The performances in Twelve Monkeys are all pretty well-done. Bruce Willis gives his finest performance yet as he displays sensitivity and emotional depth which is not only believable, but it makes the audience aware of his suffering and struggle to find a cure to the virus. Madeleine Stowe manages to show frenzy and energy in her performance without ever overcooking or overdoing it. Those 2 actors carried the movie excellently, but the actor who steals the show is Brad Pitt. He is amazing because he manages to play a convincingly insane and crazy role without ever seeming the slightest bit annoying and he never overacts or overstays his welcome.
Of course, Twelve Monkeys is not for everyone and it isn't perfect. It may be too choppy or jumbled together for some people's tastes. Also, it may take a few viewings for you to be fully entertained by it. However, no movie is objectively perfect and it's easy to overlook these flaws if you run into them. If you're not too impressed with it on your first viewing, you should consider watching it a second time because if you do, you will be in for a great treat which is what happened to me when I re-watched it.
In conclusion, Twelve Monkeys is an outstanding science fiction film which isn't too overly-complicated, but complicated enough to make your 2nd viewing of it feel a lot better and engaging. It also has great acting and great cinematography which convinces you that you are actually in the time periods that the movie takes place in. If you're a huge fan of Christopher Nolan or other complicated films, you will like this movie. There are very few things, if anything, wrong with it and in my opinion, it is one of the best films from the 90's.
Roger Ebert observed 12 Monkeys' depiction of the future, finding similarities with Blade Runner (1982; also scripted by David Peoples) and Brazil (1985; also directed by Terry Gilliam). "The film is a celebration of madness and doom, with a hero who tries to prevail against the chaos of his condition, and is inadequate", Ebert wrote. "This vision is a cold, dark, damp one, and even the romance between Willis and Stowe feels desperate rather than joyous. All of this is done very well, and the more you know about movies (especially the technical side), the more you're likely to admire it. And as entertainment, it appeals more to the mind than to the senses." Desson Thomson of The Washington Post praised the art direction and set design. "Willis and Pitts's performances, Gilliam's atmospherics and an exhilarating momentum easily outweigh such trifling flaws in the script", Thomson reasoned. Peter Travers from Rolling Stone magazine cited the film's success on Gilliam's direction and Willis' performance. Internet reviewer James Berardinelli believed the filmmakers took an intelligent and creative motive for the time travel subplot. Rather than being sent to change the past, James Cole is instead observing it to make a better future. Richard Corliss of Time magazine felt the film's time travel aspect and apocalyptic depiction of a bleaker future were clichés. "In its frantic mix of chaos, carnage and zoo animals, 12 Monkeys is Jumanji for adults", Corliss wrote.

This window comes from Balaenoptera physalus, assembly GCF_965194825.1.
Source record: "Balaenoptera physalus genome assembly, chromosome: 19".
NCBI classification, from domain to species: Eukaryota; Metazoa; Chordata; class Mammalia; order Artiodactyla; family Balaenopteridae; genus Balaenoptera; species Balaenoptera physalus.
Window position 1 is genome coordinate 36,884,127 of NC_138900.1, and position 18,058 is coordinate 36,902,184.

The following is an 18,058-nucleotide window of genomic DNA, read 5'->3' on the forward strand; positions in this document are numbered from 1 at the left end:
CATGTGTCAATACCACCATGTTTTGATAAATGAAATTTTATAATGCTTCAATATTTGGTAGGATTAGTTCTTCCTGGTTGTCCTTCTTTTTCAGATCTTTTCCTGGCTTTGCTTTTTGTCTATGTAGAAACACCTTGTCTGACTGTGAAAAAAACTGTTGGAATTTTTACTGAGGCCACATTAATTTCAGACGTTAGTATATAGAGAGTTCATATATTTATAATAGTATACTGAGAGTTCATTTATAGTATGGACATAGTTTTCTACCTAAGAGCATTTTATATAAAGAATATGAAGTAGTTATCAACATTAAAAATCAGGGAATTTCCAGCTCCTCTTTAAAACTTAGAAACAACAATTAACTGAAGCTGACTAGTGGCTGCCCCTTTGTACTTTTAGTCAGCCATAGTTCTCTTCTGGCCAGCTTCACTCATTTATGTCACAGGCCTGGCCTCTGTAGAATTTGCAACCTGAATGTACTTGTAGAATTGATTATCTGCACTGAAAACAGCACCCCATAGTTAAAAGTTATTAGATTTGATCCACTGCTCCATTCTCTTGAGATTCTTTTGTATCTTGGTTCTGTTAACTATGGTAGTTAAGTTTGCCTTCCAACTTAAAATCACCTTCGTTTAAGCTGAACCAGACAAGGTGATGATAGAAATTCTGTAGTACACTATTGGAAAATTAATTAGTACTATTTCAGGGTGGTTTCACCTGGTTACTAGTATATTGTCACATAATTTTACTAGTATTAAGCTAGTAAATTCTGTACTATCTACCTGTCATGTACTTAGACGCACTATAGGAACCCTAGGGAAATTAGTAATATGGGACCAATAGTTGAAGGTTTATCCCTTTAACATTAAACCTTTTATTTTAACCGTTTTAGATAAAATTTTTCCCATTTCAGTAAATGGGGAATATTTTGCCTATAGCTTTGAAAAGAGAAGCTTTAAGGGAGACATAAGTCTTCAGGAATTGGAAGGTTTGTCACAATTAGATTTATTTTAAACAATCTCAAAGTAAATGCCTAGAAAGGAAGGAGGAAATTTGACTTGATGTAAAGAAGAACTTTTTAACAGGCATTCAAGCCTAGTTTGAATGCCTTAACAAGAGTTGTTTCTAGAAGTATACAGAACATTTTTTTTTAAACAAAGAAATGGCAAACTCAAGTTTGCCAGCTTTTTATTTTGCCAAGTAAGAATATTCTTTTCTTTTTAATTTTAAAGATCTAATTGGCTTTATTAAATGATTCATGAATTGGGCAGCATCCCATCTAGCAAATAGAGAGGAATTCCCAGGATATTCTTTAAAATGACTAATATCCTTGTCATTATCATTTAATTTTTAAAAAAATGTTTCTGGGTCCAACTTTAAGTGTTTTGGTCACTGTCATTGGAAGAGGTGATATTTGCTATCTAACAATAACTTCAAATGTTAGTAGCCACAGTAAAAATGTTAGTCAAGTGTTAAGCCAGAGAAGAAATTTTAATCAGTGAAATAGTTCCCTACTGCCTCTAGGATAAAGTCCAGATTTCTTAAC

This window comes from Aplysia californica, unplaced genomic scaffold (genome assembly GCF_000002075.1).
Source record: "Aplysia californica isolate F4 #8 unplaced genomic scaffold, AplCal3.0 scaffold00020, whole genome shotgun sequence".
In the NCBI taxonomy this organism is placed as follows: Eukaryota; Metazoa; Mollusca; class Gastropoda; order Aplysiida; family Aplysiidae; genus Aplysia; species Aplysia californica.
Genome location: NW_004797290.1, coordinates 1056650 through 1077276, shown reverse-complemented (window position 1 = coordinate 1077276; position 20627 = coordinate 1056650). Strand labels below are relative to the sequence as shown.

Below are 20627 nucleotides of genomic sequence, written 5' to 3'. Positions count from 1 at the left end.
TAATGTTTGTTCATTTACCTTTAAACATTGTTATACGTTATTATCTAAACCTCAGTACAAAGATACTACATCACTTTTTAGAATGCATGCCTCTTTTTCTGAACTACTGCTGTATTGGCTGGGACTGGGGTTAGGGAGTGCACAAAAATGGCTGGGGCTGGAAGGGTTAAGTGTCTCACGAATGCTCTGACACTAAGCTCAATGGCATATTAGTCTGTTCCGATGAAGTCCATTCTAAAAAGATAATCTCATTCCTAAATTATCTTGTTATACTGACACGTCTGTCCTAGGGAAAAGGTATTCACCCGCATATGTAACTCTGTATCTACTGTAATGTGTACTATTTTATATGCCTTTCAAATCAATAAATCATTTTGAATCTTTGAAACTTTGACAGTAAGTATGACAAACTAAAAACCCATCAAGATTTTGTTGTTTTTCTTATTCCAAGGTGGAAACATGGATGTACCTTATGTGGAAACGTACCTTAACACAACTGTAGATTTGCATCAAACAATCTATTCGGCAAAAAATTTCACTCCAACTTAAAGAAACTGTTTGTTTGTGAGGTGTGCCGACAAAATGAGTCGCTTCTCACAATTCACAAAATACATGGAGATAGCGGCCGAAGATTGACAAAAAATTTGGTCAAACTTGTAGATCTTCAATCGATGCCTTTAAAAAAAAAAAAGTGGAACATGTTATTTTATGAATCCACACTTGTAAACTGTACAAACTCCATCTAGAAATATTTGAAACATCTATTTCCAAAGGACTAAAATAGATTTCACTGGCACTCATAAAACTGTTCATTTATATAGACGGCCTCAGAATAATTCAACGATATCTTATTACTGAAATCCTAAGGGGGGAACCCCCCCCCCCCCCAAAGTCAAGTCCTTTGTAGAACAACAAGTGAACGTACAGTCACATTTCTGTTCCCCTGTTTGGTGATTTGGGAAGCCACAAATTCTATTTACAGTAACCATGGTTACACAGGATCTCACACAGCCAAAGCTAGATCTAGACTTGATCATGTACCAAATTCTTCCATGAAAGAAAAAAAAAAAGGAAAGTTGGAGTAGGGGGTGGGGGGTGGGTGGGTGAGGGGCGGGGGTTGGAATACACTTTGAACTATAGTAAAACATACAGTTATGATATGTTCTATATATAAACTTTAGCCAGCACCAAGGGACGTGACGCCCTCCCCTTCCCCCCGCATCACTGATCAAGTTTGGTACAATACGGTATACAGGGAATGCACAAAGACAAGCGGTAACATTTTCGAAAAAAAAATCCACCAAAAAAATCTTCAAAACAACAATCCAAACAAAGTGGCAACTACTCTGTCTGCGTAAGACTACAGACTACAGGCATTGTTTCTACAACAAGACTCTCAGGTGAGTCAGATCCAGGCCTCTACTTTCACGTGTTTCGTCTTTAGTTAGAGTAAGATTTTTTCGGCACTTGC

Terry Gilliam is a director who never have and nor will take the easy way. I respect him for that. I reckon every movie he has been involved in has been a chaotic mess with various results. I reckon he needs that sort of project and environment to be able to deliver his best. However, he doesn´t always succeed. With "Twelve Monkeys" Gilliam moves in wellknown territories. The vibe and setting is close to "Brazil" but with a time travel setting. A sort of mix of "Donnie Darko" and "One Flew Over the Cuckoo's Nest" with a sci-fi vibe and a nod to how science and biological holocausts can collapse our planet. "Twelve Monkeys" is unique and original in many ways, and the storyline manages to keep the viewer on the right track throughout the movie despite a quite dynamic and fluctuant plot with present and future settings. Gilliam pushes the idea that one can't change the past and there´s a thin line between sanity and madness. The narrative is thought-provoking and I do enjoy that. When re-seeing it today Bruce Willis does Bruce Willis, while Brad Pitt steals most scenes as the warped Jeffrey Goines. What I also noticed is that the film is tainted by the 90s way of making films, lot of close ups and tilted angles. "Twelve Monkeys" is as said unique, but it didn´t create the same impact on me when re-seeing it as it did in 1995. Trivia: "Twelve Monkeys" is inspired by the French short film "La Jetée" (1962); as in "La Jetée", characters are haunted by the image of their own death. After Universal Studios acquired the rights to remake "La Jetée" as a full-length film, David and Janet Peoples were hired to write the script. Under Gilliam's direction, Universal granted the filmmakers a $29.5 million budget and filming lasted from February to May 1995. The film was shot mostly in Philadelphia and Baltimore where the story was set. The film was released to critical praise and grossed $168 million worldwide. Pitt was nominated for the Academy Award for Best Supporting Actor and won a Golden Globe for his performance. The film also won and was nominated for various categories at the Saturn Awards.